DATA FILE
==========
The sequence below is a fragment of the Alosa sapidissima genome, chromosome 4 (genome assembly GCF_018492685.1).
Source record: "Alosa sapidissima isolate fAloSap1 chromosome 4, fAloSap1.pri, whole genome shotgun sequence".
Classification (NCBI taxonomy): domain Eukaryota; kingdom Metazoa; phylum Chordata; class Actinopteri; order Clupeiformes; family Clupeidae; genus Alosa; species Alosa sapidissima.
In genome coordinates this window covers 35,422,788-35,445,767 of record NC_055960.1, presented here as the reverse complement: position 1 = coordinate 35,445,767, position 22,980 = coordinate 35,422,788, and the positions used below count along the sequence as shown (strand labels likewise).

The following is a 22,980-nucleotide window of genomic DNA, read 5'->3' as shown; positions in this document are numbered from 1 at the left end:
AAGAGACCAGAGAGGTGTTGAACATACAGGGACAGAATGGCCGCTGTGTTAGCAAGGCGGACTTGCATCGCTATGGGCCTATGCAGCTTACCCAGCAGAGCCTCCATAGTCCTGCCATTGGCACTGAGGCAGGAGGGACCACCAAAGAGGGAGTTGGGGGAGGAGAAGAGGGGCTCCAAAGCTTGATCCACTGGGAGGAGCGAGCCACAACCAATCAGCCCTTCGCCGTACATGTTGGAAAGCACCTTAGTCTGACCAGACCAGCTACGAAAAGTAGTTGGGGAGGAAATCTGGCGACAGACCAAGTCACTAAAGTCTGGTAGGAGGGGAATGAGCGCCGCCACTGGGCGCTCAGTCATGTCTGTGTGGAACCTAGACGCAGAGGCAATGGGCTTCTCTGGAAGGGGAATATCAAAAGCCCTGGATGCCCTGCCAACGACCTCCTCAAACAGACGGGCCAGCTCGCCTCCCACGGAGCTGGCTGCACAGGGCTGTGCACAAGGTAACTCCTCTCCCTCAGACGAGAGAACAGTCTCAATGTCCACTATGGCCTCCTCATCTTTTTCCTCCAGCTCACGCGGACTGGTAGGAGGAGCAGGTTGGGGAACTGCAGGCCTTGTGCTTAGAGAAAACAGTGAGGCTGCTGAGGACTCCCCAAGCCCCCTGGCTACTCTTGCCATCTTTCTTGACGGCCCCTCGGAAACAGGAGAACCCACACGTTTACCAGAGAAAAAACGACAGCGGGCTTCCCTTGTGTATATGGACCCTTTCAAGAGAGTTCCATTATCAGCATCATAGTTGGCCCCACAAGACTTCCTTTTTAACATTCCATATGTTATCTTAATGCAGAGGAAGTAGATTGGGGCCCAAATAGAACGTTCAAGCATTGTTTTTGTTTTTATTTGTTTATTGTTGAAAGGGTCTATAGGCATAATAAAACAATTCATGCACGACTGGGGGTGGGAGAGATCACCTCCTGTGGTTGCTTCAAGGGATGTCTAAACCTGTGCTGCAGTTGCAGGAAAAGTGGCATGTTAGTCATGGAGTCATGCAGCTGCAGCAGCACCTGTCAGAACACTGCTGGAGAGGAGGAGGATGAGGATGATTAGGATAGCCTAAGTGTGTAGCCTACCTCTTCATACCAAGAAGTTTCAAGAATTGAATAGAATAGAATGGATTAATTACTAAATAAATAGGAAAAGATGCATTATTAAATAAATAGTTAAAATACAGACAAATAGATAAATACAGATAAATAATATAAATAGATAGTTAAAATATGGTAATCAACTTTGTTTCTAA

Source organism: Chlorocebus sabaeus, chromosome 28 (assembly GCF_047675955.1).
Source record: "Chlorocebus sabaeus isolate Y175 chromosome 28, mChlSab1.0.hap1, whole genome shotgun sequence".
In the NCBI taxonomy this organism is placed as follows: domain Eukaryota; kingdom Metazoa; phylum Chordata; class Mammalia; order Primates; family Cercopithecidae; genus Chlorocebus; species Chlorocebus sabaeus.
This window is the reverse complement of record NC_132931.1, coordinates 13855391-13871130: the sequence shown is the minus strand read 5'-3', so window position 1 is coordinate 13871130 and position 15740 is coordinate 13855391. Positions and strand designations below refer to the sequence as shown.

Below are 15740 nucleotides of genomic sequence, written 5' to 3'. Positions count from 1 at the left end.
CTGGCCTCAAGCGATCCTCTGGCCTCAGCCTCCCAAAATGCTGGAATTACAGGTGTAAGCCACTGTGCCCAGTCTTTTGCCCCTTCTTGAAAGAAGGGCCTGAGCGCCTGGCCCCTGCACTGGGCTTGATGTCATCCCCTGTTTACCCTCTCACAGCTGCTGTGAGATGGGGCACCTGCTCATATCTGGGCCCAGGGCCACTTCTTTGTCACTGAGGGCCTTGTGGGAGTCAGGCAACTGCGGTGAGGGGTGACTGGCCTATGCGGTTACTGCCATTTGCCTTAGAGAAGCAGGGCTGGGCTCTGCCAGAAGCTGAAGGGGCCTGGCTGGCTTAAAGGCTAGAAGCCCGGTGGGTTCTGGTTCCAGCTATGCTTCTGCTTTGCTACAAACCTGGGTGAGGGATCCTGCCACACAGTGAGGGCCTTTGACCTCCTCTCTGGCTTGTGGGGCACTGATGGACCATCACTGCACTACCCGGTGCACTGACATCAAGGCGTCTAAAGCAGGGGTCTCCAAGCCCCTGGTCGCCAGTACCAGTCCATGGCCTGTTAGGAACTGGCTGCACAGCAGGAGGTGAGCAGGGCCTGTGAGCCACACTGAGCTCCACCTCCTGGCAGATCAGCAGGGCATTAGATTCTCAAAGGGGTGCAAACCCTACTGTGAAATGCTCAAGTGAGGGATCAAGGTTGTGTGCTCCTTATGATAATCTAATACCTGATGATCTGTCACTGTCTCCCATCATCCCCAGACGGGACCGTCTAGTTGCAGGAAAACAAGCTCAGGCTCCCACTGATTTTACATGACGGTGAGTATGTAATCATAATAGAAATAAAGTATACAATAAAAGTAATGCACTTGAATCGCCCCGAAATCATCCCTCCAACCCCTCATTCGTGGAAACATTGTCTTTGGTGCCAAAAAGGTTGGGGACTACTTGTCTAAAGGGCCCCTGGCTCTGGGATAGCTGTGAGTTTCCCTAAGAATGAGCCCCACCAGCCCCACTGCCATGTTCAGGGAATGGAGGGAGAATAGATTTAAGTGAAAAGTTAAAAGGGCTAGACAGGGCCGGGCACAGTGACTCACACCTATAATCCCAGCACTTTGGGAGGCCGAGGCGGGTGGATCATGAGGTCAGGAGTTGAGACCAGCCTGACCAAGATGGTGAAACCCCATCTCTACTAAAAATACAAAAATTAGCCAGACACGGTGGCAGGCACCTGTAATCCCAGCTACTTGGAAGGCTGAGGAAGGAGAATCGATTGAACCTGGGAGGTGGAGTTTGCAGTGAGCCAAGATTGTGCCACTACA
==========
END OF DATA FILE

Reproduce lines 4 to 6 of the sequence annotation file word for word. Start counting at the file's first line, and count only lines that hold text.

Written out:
In genome coordinates this window covers 35,422,788-35,445,767 of record NC_055960.1, presented here as the reverse complement: position 1 = coordinate 35,445,767, position 22,980 = coordinate 35,422,788, and the positions used below count along the sequence as shown (strand labels likewise).

The following is a 22,980-nucleotide window of genomic DNA, read 5'->3' as shown; positions in this document are numbered from 1 at the left end:
AAGAGACCAGAGAGGTGTTGAACATACAGGGACAGAATGGCCGCTGTGTTAGCAAGGCGGACTTGCATCGCTATGGGCCTATGCAGCTTACCCAGCAGAGCCTCCATAGTCCTGCCATTGGCACTGAGGCAGGAGGGACCACCAAAGAGGGAGTTGGGGGAGGAGAAGAGGGGCTCCAAAGCTTGATCCACTGGGAGGAGCGAGCCACAACCAATCAGCCCTTCGCCGTACATGTTGGAAAGCACCTTAGTCTGACCAGACCAGCTACGAAAAGTAGTTGGGGAGGAAATCTGGCGACAGACCAAGTCACTAAAGTCTGGTAGGAGGGGAATGAGCGCCGCCACTGGGCGCTCAGTCATGTCTGTGTGGAACCTAGACGCAGAGGCAATGGGCTTCTCTGGAAGGGGAATATCAAAAGCCCTGGATGCCCTGCCAACGACCTCCTCAAACAGACGGGCCAGCTCGCCTCCCACGGAGCTGGCTGCACAGGGCTGTGCACAAGGTAACTCCTCTCCCTCAGACGAGAGAACAGTCTCAATGTCCACTATGGCCTCCTCATCTTTTTCCTCCAGCTCACGCGGACTGGTAGGAGGAGCAGGTTGGGGAACTGCAGGCCTTGTGCTTAGAGAAAACAGTGAGGCTGCTGAGGACTCCCCAAGCCCCCTGGCTACTCTTGCCATCTTTCTTGACGGCCCCTCGGAAACAGGAGAACCCACACGTTTACCAGAGAAAAAACGACAGCGGGCTTCCCTTGTGTATATGGACCCTTTCAAGAGAGTTCCATTATCAGCATCATAGTTGGCCCCACAAGACTTCCTTTTTAACATTCCATATGTTATCTTAATGCAGAGGAAGTAGATTGGGGCCCAAATAGAACGTTCAAGCATTGTTTTTGTTTTTATTTGTTTATTGTTGAAAGGGTCTATAGGCATAATAAAACAATTCATGCACGACTGGGGGTGGGAGAGATCACCTCCTGTGGTTGCTTCAAGGGATGTCTAAACCTGTGCTGCAGTTGCAGGAAAAGTGGCATGTTAGTCATGGAGTCATGCAGCTGCAGCAGCACCTGTCAGAACACTGCTGGAGAGGAGGAGGATGAGGATGATTAGGATAGCCTAAGTGTGTAGCCTACCTCTTCATACCAAGAAGTTTCAAGAATTGAATAGAATAGAATGGATTAATTACTAAATAAATAGGAAAAGATGCATTATTAAATAAATAGTTAAAATACAGACAAATAGATAAATACAGATAAATAATATAAATAGATAGTTAAAATATGGTAATCAACTTTGTTTCTAA